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Spectrum: Autism Research News

Community Newsletter: Powering neuroimaging studies, neurodiversity and Nigerian autism screening

by  /  20 March 2022
Speech bubble formed by a network of communication

Illustration by Laurène Boglio

In honor of #BrainAwarenessWeek, we’ll kick off this edition of the Community Newsletter with some tweets about what scientists still need in order to reliably link behavior with brain structure or function.

Specifically, Scott Marek, psychiatry instructor at Washington University in St. Louis, Missouri, tweeted a thread about his new analysis in Nature — a “dream come true”— that shows that certain types of neuroimaging studies lack statistical power. Spectrum covered the paper on Wednesday.

Within the thread, Marek quotes the paper, writing that “there is no one-size-fits-all for neuroimaging studies.”

“Go big or stay home!” tweeted Kevin Mitchell, associate professor of developmental neurobiology and genetics at Trinity College Dublin in Ireland, in summary.

But Mitchell was careful to emphasize in response to Timothy Verstynen, associate professor of psychology at Carnegie Mellon University in Pittsburgh, Pennsylvania, that “many fMRI study designs are not subject to this sample size issue.”

The findings are not a setback for neuroimaging but rather a “breakthrough,” the study’s co-senior investigator Nico Dosenbach, associate professor of neurology at Washington University in St. Louis, told Spectrum. “Recognizing why something isn’t working is always a critical step for making it work.”

Andrew Whitehouse, professor of autism research at the Telethon Kids Institute in Perth, Australia, hailed the vision behind another new paper this week that presents “an early, supportive and neurodiversity-affirming pathway for autistic children.”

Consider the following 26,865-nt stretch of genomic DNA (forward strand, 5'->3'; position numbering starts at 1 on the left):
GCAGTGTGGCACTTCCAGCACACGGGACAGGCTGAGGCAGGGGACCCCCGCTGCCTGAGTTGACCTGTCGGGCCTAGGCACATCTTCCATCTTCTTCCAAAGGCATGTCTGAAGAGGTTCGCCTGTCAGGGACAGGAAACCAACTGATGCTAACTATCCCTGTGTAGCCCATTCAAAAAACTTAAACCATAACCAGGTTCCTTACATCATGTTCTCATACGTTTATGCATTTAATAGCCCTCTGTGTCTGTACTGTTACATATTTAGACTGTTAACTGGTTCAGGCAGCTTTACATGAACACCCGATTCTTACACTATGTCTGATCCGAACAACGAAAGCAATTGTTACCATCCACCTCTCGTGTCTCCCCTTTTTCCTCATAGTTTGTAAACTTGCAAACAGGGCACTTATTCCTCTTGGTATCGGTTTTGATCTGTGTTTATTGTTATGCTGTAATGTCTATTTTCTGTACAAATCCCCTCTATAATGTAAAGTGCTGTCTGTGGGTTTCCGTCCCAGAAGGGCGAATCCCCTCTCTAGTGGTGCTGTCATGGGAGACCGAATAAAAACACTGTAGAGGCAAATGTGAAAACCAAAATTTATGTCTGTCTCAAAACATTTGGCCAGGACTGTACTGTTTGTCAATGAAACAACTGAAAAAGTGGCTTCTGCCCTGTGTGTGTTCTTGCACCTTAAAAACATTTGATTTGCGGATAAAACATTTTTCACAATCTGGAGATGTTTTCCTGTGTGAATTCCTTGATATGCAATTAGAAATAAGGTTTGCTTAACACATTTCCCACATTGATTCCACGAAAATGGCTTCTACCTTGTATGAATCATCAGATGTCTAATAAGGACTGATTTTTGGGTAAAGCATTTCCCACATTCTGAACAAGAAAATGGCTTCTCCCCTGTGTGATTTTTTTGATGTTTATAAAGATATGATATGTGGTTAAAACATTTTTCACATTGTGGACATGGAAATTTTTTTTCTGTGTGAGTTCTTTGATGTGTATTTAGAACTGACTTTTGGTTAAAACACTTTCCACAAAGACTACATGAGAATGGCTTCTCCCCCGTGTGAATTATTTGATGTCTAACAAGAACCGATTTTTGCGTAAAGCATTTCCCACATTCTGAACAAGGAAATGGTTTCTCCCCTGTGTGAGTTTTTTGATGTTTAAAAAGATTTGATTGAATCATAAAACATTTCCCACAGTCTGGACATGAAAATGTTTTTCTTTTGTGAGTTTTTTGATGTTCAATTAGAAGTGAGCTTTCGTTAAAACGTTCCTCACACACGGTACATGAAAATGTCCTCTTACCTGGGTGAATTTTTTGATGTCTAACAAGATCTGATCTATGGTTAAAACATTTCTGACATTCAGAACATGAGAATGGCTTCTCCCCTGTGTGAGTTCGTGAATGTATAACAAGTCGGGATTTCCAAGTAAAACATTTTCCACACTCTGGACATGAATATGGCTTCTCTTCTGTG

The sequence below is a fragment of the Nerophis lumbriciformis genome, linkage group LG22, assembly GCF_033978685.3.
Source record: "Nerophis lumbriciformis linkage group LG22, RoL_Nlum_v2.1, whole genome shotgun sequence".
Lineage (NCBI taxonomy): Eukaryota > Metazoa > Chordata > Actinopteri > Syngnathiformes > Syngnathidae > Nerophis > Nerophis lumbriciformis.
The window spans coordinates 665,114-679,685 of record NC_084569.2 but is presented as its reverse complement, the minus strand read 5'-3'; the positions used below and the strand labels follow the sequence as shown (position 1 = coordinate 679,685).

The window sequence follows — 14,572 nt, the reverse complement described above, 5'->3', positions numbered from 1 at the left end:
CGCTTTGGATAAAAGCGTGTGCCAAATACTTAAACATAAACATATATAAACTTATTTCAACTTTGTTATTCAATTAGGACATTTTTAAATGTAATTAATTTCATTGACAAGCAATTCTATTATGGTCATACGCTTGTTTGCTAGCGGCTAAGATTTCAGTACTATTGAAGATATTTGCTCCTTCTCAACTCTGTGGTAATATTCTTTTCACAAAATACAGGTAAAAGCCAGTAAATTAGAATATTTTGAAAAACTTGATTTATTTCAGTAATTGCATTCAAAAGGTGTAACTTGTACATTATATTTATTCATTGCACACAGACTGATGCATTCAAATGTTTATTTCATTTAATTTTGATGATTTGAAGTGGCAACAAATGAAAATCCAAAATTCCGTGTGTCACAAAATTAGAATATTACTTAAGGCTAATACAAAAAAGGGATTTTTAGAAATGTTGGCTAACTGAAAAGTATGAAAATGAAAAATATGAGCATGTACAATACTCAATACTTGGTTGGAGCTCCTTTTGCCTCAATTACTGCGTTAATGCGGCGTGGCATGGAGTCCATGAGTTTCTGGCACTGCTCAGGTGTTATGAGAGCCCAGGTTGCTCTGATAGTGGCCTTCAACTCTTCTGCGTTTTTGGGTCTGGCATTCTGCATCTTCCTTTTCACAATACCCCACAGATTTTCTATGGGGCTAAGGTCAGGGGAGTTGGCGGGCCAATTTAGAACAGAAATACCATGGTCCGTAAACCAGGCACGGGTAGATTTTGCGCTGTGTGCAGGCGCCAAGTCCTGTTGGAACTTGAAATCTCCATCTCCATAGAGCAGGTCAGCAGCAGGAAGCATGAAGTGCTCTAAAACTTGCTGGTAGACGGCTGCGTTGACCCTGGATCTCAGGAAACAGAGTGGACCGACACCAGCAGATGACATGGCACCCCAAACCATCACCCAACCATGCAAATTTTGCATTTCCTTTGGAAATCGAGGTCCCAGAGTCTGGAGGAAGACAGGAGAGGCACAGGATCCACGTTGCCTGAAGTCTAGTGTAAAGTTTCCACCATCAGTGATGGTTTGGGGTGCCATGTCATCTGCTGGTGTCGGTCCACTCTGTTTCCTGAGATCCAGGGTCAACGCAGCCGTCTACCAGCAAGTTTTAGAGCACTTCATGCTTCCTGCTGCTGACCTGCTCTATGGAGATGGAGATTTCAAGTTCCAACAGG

The approach is a “nice integration of developmental models, trial evidence, carer support, neurodiversity and global perspectives,” tweeted Tony Charman, chair of clinical child psychology at King’s College London in the United Kingdom.

And it offers “an important path to the future,” tweeted Helen Tager-Flusberg, professor of anatomy, neurobiology and psychology at Boston University in Massachusetts.

And Rosa Hoekstra, reader in global perspectives on neurodevelopmental disorders at King’s College London, congratulated Muideen Bakare, psychiatrist at the Federal Neuropsychiatric Hospital in Enugu State, Nigeria, and Andy Shih, senior vice president of public health and inclusion at Autism Speaks, on their work on the Nigerian Autism Screening Questionnaire, published in Autism this month. She notes in a response that the tool is available for all who are interested in the supplementary materials.

That’s it for this week’s Community Newsletter! If you have any suggestions for interesting social posts you saw in the autism research sphere, feel free to send an email to [email protected].

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